The Art of Naming
Jasper Woudenberg May 3 '17
Putting some thought in what to name our variables and functions can make our code so much clearer, but if it proves very hard to give a clear name to a piece of code perhaps we shouldn't. The art of naming in programming is not the art of giving names but the art of deciding what to name.
We have power over the names that exist in our code using the opposite actions of inlining and extracting. When we extract a code fragment by assigning it to a variable we have to give it a name. And when we inline a piece of code we take away its name, by passing it directly into the next operation.
Deciding what code to inline can easily paralyse us with the amount of factors calculating into it. Is a function taking too many arguments? Is a pipeline of operations too long to be understandable? Is this piece of code reusable elsewhere? Does this piece of code require unit testing? Is this piece of code merely a layer of indirection? The list goes on.
We can structure our code by weighing these factors against each other, then try our hardest to find the best names for functions and variables we created in the process. But there's a better way. Explaining what the code is supposed to be doing to oneself or an audience reveals what parts of its operation are trivial to name. We then write our code to use only those trivial names.
To help us write code around certain names let's take a look at how some common refactors in our toolbox affect names. We can extract a value into a variable which allows us to name that variable. We can extract a function which allows us to name the function and its arguments. We can lift a function to a higher scope allowing us to name extra arguments of things the function previously read from the scope. We can invert any of these operations to make names disappear. The trick here is to put aside personal preferences one might have for these refactors and simply see them as different means towards the goal of bringing into existence trivial names and eliminating all others.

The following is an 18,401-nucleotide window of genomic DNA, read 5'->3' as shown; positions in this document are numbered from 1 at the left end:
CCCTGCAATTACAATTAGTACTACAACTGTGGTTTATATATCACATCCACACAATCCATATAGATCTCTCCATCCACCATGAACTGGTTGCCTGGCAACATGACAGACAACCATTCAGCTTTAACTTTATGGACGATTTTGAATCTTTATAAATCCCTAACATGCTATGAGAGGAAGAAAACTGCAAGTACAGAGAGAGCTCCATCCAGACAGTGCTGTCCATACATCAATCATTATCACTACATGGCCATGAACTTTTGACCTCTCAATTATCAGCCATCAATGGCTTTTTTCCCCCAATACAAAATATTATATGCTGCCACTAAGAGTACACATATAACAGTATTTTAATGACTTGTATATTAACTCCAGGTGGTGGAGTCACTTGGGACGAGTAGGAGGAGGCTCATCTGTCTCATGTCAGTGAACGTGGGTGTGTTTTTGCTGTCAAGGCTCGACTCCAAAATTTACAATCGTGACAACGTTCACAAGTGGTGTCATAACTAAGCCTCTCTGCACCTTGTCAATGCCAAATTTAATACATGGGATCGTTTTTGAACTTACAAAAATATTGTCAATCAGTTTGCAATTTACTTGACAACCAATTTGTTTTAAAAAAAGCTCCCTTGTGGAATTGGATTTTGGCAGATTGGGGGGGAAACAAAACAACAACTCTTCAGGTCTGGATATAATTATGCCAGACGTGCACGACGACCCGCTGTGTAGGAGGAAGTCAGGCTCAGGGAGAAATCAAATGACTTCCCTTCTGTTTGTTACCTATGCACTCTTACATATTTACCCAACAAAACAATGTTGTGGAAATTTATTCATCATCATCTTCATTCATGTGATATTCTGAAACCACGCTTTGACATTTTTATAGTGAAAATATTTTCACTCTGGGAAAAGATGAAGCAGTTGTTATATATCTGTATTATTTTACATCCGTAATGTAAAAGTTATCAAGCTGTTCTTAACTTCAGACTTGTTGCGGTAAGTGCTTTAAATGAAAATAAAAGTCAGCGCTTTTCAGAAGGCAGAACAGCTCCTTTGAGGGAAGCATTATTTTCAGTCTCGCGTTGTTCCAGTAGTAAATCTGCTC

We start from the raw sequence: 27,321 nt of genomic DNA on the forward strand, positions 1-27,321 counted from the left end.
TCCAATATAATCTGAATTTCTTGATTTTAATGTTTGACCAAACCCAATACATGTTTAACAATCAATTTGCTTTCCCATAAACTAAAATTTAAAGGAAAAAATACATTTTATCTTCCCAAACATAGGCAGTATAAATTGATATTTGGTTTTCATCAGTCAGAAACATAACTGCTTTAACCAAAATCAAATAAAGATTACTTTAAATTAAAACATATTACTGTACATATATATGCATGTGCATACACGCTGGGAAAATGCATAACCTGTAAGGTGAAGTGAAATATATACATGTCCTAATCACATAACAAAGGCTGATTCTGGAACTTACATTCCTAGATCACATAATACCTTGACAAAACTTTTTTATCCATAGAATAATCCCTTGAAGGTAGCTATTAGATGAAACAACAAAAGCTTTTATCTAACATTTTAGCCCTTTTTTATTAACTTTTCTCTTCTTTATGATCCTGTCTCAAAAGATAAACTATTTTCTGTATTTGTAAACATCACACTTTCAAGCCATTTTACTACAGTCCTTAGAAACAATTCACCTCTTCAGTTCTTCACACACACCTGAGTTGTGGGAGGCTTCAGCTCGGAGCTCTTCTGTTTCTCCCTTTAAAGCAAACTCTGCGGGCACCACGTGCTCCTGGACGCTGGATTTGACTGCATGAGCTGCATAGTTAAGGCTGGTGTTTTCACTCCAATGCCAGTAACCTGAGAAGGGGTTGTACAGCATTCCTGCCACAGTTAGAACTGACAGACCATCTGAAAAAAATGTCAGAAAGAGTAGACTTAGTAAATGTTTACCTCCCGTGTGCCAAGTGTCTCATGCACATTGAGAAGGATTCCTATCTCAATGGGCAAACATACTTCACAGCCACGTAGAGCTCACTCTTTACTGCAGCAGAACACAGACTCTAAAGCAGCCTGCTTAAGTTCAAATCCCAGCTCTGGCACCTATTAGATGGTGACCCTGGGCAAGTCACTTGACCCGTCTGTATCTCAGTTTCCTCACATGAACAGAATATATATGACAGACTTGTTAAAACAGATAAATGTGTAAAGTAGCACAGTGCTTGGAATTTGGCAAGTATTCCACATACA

A result of this strategy can be that certain inlined chains of operations become too long to be easily understood. This might pressure us to locally compromise our naming standards by breaking up the chain into smaller operations with non-trivial names. I personally believe these long chains signify deeper problems that naming will not be able to address, but that is a topic for another post.